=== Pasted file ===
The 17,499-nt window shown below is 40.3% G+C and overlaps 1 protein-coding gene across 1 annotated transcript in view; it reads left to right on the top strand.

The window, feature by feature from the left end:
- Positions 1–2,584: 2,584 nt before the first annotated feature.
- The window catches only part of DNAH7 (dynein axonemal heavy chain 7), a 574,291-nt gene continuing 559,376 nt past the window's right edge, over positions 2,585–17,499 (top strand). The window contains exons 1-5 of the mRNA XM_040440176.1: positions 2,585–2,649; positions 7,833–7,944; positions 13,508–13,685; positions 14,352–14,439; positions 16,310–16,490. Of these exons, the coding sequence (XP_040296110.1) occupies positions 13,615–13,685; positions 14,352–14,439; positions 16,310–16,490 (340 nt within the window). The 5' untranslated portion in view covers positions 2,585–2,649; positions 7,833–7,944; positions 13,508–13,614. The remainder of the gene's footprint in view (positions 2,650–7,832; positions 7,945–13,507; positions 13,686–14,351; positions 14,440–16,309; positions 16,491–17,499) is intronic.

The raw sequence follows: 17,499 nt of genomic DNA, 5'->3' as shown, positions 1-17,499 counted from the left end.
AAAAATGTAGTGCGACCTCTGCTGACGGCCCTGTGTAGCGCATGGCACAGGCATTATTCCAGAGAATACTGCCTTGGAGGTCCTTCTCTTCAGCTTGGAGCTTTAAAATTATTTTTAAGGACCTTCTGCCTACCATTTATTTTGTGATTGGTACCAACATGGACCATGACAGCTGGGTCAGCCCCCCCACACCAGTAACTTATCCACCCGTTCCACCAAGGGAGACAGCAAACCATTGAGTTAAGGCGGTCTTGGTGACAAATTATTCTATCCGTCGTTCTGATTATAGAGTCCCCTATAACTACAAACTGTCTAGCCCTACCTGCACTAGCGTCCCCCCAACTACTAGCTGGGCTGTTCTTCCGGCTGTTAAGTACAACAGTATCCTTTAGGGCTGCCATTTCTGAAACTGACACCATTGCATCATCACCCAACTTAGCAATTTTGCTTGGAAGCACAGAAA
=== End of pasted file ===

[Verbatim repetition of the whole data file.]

The 17,499-nt window shown below is 40.3% G+C and overlaps 1 protein-coding gene across 1 annotated transcript in view; it reads left to right on the top strand.

The window, feature by feature from the left end:
- Positions 1–2,584: 2,584 nt before the first annotated feature.
- The window catches only part of DNAH7 (dynein axonemal heavy chain 7), a 574,291-nt gene continuing 559,376 nt past the window's right edge, over positions 2,585–17,499 (top strand). The window contains exons 1-5 of the mRNA XM_040440176.1: positions 2,585–2,649; positions 7,833–7,944; positions 13,508–13,685; positions 14,352–14,439; positions 16,310–16,490. Of these exons, the coding sequence (XP_040296110.1) occupies positions 13,615–13,685; positions 14,352–14,439; positions 16,310–16,490 (340 nt within the window). The 5' untranslated portion in view covers positions 2,585–2,649; positions 7,833–7,944; positions 13,508–13,614. The remainder of the gene's footprint in view (positions 2,650–7,832; positions 7,945–13,507; positions 13,686–14,351; positions 14,440–16,309; positions 16,491–17,499) is intronic.

The raw sequence follows: 17,499 nt of genomic DNA, 5'->3' as shown, positions 1-17,499 counted from the left end.
AAAAATGTAGTGCGACCTCTGCTGACGGCCCTGTGTAGCGCATGGCACAGGCATTATTCCAGAGAATACTGCCTTGGAGGTCCTTCTCTTCAGCTTGGAGCTTTAAAATTATTTTTAAGGACCTTCTGCCTACCATTTATTTTGTGATTGGTACCAACATGGACCATGACAGCTGGGTCAGCCCCCCCACACCAGTAACTTATCCACCCGTTCCACCAAGGGAGACAGCAAACCATTGAGTTAAGGCGGTCTTGGTGACAAATTATTCTATCCGTCGTTCTGATTATAGAGTCCCCTATAACTACAAACTGTCTAGCCCTACCTGCACTAGCGTCCCCCCAACTACTAGCTGGGCTGTTCTTCCGGCTGTTAAGTACAACAGTATCCTTTAGGGCTGCCATTTCTGAAACTGACACCATTGCATCATCACCCAACTTAGCAATTTTGCTTGGAAGCACAGAAA